1967 The Beatles record "I Am The Walrus" and "The Fool On The Hill."
1966 Stephan Jenkins (frontman for Third Eye Blind) is born in Indio, California.
1964 In their national TV debut, The Beach Boys appear on The Ed Sullivan Show, performing "I Get Around."
1962 Martha Reeves and the Vandellas record "I'll Have To Let Him Go."
1958 Pop singer/actor Shaun Cassidy is born in Los Angeles, California. Although he doesn't join The Partridge Family cast with mom Shirley Jones and half-brother David Cassidy, he stars on The Hardy Boys Mysteries and lands a trio of Top 10 hits in 1977 - including the chart-topper "Da Doo Ron Ron."
1954 The first national Tonight Show with Steve Allen is telecast.
1953 Greg Ham (keyboard/flute player for Men At Work) is born in Melbourne, Victoria, Australia.
1952 Patti Page's "I Went To Your Wedding" hits #1.
1952 Bassist Robbie Shakespeare (of Sly and Robbie) is born in Kingston, Jamaica.
1947 Johnny Ace's "My Song" hits #1 R&B.
1947 Meat Loaf is born Marvin Lee Aday in Dallas, Texas.
1944 Randy Bachman (of The Guess Who and Bachman-Turner Overdrive) is born in Winnipeg, Manitoba, Canada.
1942 In Passaic, New Jersey, Glenn Miller plays his last concert as a civilian. Ten days later he joins the Army, where he performs for troops. In December 1944, his plane disappears over the Atlantic Ocean.
1941 Don Nix (Booker T. & the MG's) is born in Memphis, Tennessee.
1938 Artie Shaw records "Nightmare."
1938 Comedian Bob Hope premieres a new song, "Thanks For The Memory," on his eponymous NBC radio show.
1898 Broadway producer and composer Vincent Youmans is born in New York City.
1880 The Guildhall School of Music is opened in a disused London warehouse in the city. It has 62 part-time students.
Dylan Plays For Pope 1997
Bob Dylan plays "Knocking On Heaven's Door" and "A Hard Rain's A-Gonna Fall" for Pope John Paul II and an audience of 300,000 at the World Eucharist Congress in Bologna, Italy. For the 77-year-old Pope, it's a chance to connect with young people, and the pontiff does so by invoking Dylan's song "Blowin' In The Wind" during his sermon. Dylan's invite is not without controversy, as the future Pope Benedict fears the "rock prophet" and his music are at odds with the Roman Catholic faith.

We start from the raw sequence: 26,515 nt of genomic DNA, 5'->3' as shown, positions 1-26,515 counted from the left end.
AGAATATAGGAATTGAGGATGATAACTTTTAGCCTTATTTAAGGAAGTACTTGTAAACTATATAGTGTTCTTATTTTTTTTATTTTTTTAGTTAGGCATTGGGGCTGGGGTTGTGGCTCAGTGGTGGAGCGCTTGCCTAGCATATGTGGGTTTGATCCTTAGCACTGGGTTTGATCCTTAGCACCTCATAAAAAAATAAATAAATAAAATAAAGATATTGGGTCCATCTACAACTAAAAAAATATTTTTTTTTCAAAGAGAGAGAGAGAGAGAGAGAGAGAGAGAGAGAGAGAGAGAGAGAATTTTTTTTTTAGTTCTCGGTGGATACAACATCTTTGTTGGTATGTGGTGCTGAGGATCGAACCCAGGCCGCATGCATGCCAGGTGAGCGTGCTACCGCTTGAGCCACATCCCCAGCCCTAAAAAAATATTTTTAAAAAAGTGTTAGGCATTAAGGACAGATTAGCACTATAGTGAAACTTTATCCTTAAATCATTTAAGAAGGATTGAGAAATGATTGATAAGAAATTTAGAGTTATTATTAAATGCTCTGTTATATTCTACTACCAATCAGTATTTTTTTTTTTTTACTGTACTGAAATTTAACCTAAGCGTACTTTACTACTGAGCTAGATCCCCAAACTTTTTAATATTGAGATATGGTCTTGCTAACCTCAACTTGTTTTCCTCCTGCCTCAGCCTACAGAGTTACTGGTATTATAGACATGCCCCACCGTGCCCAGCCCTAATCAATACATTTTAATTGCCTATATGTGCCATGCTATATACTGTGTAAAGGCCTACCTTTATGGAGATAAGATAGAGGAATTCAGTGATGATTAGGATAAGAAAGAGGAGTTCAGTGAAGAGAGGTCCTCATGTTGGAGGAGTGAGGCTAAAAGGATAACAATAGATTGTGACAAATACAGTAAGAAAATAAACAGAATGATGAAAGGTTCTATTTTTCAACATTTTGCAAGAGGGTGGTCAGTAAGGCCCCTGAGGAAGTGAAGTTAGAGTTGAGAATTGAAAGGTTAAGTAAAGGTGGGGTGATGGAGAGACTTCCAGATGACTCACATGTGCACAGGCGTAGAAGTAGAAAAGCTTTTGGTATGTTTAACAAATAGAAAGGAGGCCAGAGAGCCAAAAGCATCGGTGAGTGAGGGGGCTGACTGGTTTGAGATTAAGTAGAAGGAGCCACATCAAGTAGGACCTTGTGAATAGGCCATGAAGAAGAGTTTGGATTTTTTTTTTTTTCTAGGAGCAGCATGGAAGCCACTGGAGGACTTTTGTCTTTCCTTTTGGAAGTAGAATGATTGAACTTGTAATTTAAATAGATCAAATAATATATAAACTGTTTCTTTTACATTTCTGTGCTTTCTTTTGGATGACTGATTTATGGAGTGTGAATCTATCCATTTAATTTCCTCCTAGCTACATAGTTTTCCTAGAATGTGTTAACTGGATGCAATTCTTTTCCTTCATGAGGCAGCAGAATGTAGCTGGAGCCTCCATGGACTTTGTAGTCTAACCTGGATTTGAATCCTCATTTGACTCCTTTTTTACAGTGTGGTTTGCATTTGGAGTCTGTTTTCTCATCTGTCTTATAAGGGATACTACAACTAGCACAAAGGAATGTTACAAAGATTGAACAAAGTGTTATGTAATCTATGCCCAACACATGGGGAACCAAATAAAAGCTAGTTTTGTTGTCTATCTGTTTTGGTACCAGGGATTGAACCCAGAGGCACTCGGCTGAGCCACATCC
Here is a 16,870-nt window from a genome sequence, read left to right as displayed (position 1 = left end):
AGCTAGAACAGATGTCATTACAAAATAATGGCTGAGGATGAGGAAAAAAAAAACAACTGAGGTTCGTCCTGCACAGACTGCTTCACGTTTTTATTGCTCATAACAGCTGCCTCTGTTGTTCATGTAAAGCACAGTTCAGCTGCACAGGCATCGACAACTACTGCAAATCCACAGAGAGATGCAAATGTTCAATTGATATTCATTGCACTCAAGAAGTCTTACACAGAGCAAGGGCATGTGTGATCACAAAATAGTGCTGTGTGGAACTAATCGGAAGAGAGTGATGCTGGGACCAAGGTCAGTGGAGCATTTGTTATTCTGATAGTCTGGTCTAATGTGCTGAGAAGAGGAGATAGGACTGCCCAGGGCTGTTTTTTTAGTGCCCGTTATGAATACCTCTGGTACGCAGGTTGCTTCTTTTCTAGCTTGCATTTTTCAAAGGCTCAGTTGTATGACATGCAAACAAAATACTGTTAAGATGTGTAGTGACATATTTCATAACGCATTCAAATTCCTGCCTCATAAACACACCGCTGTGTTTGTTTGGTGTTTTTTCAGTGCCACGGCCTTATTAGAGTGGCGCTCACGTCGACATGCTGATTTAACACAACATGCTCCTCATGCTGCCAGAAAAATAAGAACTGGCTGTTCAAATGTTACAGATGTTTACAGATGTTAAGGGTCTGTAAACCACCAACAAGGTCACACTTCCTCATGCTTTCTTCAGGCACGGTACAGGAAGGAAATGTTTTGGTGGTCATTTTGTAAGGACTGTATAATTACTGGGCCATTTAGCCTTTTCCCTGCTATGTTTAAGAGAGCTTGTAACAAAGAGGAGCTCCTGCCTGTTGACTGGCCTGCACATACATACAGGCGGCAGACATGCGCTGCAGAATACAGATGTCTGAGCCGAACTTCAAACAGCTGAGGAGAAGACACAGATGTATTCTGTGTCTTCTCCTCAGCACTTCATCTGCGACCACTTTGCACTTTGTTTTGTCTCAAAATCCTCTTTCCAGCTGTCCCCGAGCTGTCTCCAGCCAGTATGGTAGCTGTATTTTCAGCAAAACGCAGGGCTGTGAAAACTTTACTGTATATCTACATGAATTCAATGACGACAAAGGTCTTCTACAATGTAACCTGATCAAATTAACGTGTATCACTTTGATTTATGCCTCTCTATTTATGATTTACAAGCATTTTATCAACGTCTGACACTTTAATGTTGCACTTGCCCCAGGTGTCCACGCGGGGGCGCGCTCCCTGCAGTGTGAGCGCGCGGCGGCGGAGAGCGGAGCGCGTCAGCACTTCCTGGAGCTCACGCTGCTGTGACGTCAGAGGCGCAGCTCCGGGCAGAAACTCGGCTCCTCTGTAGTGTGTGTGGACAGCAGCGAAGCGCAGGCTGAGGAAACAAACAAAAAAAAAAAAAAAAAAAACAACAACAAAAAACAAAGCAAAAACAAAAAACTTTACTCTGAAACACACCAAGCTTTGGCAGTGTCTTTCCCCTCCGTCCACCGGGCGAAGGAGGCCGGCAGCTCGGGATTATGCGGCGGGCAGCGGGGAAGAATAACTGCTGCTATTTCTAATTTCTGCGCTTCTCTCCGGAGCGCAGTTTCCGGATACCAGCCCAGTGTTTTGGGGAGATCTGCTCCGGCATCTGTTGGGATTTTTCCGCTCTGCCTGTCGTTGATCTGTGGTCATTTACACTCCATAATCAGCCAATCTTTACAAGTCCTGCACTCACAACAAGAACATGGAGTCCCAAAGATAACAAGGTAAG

2005 The White Stripes are the first to webcast a concert when their show at the Merriweather Post Pavilion in Maryland is streamed on NPR.org.
2004 Legendary rock producer Phil Spector, best known for creating the "Wall Of Sound" on hits like The Ronettes' "Be My Baby" and The Righteous Brothers' "You've Lost That Lovin' Feelin'," is indicted for the February 2003 murder of actress Lana Clarkson at his estate in Alhambra, California.
2000 U2, whose video for "Where The Streets Have No Name" comes from a rooftop concert, play another roofie, this time atop the Clarence Hotel in Dublin to play their new songs "Beautiful Day" and "Elevation" for air on Top Of The Pops.
1995 With gangsta rap drawing negative publicity, Time Warner sells their share of Interscope Records to the founders, Jimmy Iovine and Ted Field. The next release is Dogg Food by Tha Dogg Pound, which goes to #1 in America.
1986 Cliff Burton (Metallica's second bassist) dies in a bus crash in Sweden during Metallica's Damage Inc. tour in support of the Master of Puppets album. Burton, age 24, is asleep in his bunk when the bus skids off the road. He is thrown from the window and crushed when the vehicle rolls over him.
1986 The Beatles' re-released version of "Twist And Shout" peaks at #23 thanks to its use in the movie Ferris Bueller's Day Off.
1980 Kurtis Blowbecomes the first rapper to appear on Soul Train when he performs "The Breaks" on the show. Host Don Cornelius is flummoxed. "It doesn't make sense to old guys like me," he tells Kurtis in the interview segment.